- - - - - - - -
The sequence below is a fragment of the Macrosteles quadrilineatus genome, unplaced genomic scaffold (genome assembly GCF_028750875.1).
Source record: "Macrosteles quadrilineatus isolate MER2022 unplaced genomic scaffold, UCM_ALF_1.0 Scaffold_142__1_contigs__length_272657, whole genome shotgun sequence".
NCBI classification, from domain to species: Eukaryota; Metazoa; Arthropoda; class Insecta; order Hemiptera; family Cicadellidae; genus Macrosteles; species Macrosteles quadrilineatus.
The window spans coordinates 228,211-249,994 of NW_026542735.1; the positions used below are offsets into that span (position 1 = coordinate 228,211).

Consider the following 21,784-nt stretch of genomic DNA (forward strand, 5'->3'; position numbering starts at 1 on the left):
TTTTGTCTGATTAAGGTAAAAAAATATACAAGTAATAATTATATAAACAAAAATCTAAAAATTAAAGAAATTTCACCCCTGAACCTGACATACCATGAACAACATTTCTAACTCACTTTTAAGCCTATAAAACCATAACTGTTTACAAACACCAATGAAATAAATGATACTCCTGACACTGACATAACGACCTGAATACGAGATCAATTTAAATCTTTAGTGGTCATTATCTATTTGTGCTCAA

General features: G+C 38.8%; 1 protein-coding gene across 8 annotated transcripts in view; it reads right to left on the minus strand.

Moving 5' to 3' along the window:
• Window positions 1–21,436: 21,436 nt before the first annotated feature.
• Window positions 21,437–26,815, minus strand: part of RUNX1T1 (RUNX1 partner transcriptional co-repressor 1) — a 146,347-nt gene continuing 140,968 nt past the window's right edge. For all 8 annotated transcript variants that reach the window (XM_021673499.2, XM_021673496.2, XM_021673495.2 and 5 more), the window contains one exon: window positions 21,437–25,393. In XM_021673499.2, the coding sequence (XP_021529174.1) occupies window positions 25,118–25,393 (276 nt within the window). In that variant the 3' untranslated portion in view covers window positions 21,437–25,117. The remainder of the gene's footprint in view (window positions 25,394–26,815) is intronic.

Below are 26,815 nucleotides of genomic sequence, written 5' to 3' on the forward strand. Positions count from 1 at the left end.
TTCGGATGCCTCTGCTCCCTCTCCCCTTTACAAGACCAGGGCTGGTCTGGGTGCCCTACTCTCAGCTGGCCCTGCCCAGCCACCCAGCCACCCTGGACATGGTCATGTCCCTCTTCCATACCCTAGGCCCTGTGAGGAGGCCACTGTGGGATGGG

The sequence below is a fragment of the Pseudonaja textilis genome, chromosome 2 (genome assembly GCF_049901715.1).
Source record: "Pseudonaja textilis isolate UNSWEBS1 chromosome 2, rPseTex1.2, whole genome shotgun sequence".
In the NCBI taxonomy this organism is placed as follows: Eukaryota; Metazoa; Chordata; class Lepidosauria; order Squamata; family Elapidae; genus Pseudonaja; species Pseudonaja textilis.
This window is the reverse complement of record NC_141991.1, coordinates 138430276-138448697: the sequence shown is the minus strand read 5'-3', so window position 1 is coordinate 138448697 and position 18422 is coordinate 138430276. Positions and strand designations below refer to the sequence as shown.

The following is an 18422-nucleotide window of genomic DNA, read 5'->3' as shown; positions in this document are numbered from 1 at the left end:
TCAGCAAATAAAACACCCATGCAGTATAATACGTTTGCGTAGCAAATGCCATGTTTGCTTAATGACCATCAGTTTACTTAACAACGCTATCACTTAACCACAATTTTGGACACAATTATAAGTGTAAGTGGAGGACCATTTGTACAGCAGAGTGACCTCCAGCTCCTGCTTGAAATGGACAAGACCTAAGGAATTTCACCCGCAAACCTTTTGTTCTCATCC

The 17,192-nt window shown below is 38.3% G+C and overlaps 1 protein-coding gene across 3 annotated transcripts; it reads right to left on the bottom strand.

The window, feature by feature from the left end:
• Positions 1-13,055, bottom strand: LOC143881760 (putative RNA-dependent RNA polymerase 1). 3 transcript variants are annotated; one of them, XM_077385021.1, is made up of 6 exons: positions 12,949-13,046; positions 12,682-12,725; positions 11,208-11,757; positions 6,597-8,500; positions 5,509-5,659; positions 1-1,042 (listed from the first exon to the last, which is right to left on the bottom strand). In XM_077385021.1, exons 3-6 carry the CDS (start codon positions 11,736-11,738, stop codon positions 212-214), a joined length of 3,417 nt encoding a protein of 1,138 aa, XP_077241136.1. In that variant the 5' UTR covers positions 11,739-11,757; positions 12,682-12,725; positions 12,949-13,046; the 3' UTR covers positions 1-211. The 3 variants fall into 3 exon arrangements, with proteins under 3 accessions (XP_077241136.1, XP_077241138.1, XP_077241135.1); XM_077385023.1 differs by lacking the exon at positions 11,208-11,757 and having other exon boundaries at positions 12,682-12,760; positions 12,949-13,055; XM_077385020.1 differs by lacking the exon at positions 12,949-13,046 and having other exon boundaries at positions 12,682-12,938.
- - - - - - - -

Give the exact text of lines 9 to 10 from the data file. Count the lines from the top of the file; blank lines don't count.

• Window positions 1–21,436: 21,436 nt before the first annotated feature.
• Window positions 21,437–26,815, minus strand: part of RUNX1T1 (RUNX1 partner transcriptional co-repressor 1) — a 146,347-nt gene continuing 140,968 nt past the window's right edge. For all 8 annotated transcript variants that reach the window (XM_021673499.2, XM_021673496.2, XM_021673495.2 and 5 more), the window contains one exon: window positions 21,437–25,393. In XM_021673499.2, the coding sequence (XP_021529174.1) occupies window positions 25,118–25,393 (276 nt within the window). In that variant the 3' untranslated portion in view covers window positions 21,437–25,117. The remainder of the gene's footprint in view (window positions 25,394–26,815) is intronic.